Indonesia’s debt-sharing experiment worries rupiah investors


Indonesia’s experiment to borrow money for free from the central bank has excited proponents of modern monetary theory and raised concerns about its effects on inflation and the rupiah.

The “burden-sharing” agreement unveiled last week involves Bank Indonesia (BI) effectively buying about $28 billion worth of bonds the government plans to issue to finance its COVID-19 stimulus spending, while relinquishing interest payments.

The final plan, announced after months of tough negotiations between BI and the government, limits the central bank’s debt-monetisation to this year.

Still, the lack of clarity on the tenor of bonds the BI will buy and how it will subsequently get rid of these bond holdings have analysts worried.

The rupiah IDR=, historically prone to volatile swings caused by inflationary pressures, has fallen more than 3% against the dollar in about three weeks.

Deutsche Bank strategists said their main concern was that significant debt monetisation would expand the monetary base, eventually feeding into faster credit growth, inflation, imports and a weaker rupiah.

“The risk is that, in conducting these operations in such large size, that people start to question what the exit policy to this will be,” said Siddharth Mathur, head of APAC emerging markets research at BNP Paribas in Singapore.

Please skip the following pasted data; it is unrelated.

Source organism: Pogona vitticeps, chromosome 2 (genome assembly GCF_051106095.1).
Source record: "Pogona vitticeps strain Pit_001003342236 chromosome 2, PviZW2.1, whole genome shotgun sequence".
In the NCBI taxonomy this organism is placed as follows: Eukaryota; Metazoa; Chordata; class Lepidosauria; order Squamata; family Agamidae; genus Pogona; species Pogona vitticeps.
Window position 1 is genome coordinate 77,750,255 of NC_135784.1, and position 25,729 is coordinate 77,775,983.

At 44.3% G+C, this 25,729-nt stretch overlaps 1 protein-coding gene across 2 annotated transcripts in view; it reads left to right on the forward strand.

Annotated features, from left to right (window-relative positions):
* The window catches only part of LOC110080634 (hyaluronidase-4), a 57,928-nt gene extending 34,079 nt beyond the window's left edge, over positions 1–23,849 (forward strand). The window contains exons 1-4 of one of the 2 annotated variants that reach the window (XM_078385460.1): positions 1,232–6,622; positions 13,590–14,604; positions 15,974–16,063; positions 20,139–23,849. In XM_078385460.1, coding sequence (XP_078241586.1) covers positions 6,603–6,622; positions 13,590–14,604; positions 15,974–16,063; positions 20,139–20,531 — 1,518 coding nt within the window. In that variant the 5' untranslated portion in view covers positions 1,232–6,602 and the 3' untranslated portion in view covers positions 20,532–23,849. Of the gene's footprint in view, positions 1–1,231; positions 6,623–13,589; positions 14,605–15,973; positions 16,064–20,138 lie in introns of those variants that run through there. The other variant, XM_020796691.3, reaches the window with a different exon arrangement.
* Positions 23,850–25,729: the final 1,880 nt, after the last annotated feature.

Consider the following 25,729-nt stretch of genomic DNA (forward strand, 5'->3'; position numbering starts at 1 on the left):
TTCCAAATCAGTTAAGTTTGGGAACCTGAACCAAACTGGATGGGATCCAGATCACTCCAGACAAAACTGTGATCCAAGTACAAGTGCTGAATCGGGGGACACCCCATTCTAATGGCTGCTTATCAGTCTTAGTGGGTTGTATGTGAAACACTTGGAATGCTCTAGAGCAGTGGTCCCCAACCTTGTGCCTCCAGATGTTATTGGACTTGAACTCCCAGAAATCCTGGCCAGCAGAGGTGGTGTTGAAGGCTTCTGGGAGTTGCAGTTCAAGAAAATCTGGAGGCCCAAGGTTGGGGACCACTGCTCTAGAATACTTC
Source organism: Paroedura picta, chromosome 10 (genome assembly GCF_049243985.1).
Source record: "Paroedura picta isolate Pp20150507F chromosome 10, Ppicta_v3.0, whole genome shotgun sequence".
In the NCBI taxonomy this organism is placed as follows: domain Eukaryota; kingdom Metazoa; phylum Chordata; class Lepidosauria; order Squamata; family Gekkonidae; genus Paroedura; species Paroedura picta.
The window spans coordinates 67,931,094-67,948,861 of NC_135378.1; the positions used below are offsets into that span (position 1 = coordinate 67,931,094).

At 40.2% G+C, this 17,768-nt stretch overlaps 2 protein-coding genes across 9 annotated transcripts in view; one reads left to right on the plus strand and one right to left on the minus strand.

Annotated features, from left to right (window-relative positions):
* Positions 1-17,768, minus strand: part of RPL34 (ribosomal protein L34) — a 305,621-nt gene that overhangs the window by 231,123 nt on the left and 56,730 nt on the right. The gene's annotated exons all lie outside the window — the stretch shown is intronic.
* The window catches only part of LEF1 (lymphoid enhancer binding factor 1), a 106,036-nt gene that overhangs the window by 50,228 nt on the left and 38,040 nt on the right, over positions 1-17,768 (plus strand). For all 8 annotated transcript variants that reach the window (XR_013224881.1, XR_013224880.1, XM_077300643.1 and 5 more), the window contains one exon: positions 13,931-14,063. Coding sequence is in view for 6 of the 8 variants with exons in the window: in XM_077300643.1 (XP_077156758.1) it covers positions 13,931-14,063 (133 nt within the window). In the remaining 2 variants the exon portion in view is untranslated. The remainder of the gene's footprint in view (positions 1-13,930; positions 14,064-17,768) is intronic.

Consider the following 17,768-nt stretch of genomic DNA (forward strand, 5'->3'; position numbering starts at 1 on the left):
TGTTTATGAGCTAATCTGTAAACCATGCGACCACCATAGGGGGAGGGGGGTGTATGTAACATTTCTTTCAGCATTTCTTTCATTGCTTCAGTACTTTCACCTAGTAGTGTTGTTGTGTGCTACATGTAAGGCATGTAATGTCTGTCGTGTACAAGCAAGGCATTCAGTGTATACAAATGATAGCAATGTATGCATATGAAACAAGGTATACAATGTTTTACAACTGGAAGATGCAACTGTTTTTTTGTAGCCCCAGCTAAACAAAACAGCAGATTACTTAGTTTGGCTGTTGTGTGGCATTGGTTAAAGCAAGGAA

As investors await details, Mathur expects “they will raise slightly the risk premium that they associate with Indonesia as a compensation for the uncertainty of what happens down the road”.

It is a rare case of a government borrowing without paying interest to the central bank, which must then print money to ensure that borrowing is free and the budget deficit doesn’t blow out.

Yields on rupiah bonds, more than 30% of which are held by foreigners, have so far held steady.

Analysts at Nomura Singapore said they remain neutral on Indonesian bonds after the announcement, and Deutsche said it would stay long bonds but shift to the five-year tenor.

The biggest investor concerns are however around the likely pressure on BI to cut interest rates to limit losses and whether that would compromise its policy responses to inflation.

June annual inflation was at a 20-year low of 1.96% as the virus outbreak suppressed demand. BI Governor Perry Warjiyo has said it would likely remain muted this year, while signalling there was space for lower rates even after the three cuts to 4.25% this year.

A BI document presented to parliament last week showed the central bank expected a 3.35% inflation rate this year as a result of debt monetisation, up from an initial forecast of 2.49%, and a further increase to between 4.88% and 6.69% in 2021.

Citi Indonesia economist Helmi Arman said he had expected one more 25 basis point cut before the scheme was announced, but there could be more as policymakers “may be more inclined to lower monetary policy costs”.

Former Indonesian finance minister Chatib Basri told us it was heartening that BI’s participation in government financing was limited.

“If BI doesn’t have a strong enough capital, it may be reluctant to raise rates even when the economic conditions warrant, for example, when inflation shoots.”

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